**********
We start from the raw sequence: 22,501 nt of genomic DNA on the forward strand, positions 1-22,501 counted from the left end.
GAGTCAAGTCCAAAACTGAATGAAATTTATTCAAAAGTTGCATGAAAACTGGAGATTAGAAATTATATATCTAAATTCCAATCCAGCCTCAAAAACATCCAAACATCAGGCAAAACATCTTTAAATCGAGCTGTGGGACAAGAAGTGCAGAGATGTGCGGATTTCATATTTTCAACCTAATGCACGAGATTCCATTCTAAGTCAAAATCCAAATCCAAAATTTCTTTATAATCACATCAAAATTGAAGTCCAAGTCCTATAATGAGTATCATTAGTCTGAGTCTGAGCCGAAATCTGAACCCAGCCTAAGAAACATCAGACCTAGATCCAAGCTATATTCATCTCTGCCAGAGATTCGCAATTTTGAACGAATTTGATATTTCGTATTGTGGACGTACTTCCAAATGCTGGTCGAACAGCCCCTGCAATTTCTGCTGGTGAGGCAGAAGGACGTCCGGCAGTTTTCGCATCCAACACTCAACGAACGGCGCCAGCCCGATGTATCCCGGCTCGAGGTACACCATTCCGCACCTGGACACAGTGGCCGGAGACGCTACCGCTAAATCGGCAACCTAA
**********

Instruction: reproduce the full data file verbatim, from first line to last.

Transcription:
We start from the raw sequence: 22,501 nt of genomic DNA on the forward strand, positions 1-22,501 counted from the left end.
GAGTCAAGTCCAAAACTGAATGAAATTTATTCAAAAGTTGCATGAAAACTGGAGATTAGAAATTATATATCTAAATTCCAATCCAGCCTCAAAAACATCCAAACATCAGGCAAAACATCTTTAAATCGAGCTGTGGGACAAGAAGTGCAGAGATGTGCGGATTTCATATTTTCAACCTAATGCACGAGATTCCATTCTAAGTCAAAATCCAAATCCAAAATTTCTTTATAATCACATCAAAATTGAAGTCCAAGTCCTATAATGAGTATCATTAGTCTGAGTCTGAGCCGAAATCTGAACCCAGCCTAAGAAACATCAGACCTAGATCCAAGCTATATTCATCTCTGCCAGAGATTCGCAATTTTGAACGAATTTGATATTTCGTATTGTGGACGTACTTCCAAATGCTGGTCGAACAGCCCCTGCAATTTCTGCTGGTGAGGCAGAAGGACGTCCGGCAGTTTTCGCATCCAACACTCAACGAACGGCGCCAGCCCGATGTATCCCGGCTCGAGGTACACCATTCCGCACCTGGACACAGTGGCCGGAGACGCTACCGCTAAATCGGCAACCTAA